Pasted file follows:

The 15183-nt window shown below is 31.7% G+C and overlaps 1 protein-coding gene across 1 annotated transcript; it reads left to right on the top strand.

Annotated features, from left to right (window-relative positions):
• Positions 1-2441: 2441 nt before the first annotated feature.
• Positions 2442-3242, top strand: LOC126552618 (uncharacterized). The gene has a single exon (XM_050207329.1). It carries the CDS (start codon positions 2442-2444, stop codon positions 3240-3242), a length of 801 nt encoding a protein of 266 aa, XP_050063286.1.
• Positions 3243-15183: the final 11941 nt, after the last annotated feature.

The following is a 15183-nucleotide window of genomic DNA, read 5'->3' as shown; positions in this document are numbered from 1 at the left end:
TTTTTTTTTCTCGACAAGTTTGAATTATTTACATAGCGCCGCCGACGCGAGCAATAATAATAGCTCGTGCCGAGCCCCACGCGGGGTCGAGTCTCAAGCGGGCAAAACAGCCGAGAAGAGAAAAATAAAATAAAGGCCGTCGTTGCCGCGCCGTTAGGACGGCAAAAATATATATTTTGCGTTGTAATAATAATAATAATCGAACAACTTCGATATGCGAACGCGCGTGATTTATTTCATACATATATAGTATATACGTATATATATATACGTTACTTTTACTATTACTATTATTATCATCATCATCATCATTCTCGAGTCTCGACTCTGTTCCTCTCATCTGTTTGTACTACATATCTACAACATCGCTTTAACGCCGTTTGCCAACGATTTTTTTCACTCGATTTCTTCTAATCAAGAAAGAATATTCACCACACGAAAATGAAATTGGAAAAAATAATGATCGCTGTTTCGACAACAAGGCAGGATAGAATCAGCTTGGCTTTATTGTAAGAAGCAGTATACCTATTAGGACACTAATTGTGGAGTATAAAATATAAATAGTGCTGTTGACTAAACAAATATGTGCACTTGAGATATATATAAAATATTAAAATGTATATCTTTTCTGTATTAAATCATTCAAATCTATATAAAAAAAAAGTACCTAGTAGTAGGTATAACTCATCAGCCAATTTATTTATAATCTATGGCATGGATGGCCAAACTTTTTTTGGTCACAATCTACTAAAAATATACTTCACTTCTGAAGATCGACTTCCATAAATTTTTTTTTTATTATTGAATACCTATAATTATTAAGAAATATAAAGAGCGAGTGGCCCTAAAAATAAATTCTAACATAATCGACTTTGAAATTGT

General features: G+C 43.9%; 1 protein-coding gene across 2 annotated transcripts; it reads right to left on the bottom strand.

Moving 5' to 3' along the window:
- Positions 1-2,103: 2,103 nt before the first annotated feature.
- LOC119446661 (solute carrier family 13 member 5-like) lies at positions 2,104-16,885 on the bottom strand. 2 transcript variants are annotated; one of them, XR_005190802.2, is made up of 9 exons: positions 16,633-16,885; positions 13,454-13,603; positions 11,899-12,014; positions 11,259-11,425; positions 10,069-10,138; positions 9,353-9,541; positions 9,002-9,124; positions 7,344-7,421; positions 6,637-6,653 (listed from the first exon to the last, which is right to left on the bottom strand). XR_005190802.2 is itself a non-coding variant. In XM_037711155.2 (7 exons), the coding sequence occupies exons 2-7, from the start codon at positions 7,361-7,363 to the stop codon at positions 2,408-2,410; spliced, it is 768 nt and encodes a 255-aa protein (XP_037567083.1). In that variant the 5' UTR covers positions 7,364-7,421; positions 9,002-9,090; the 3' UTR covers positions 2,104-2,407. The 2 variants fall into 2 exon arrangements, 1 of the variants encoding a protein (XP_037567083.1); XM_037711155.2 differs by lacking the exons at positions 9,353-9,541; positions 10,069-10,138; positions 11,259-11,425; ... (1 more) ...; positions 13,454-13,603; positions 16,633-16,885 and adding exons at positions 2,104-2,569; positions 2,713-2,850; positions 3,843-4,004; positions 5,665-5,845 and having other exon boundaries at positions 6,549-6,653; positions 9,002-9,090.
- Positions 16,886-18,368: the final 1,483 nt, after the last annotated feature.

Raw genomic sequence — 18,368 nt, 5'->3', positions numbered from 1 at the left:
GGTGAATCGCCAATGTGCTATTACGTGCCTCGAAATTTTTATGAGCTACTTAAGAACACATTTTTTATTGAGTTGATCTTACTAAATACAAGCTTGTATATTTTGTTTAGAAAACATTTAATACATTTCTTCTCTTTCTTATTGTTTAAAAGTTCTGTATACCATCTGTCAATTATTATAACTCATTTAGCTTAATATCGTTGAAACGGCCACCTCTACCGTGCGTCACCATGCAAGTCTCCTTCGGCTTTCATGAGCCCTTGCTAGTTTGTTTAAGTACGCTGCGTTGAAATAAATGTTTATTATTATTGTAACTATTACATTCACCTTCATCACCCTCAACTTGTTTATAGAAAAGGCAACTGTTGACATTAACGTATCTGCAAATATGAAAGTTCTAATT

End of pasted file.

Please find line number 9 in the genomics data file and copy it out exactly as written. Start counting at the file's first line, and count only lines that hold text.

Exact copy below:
Moving 5' to 3' along the window: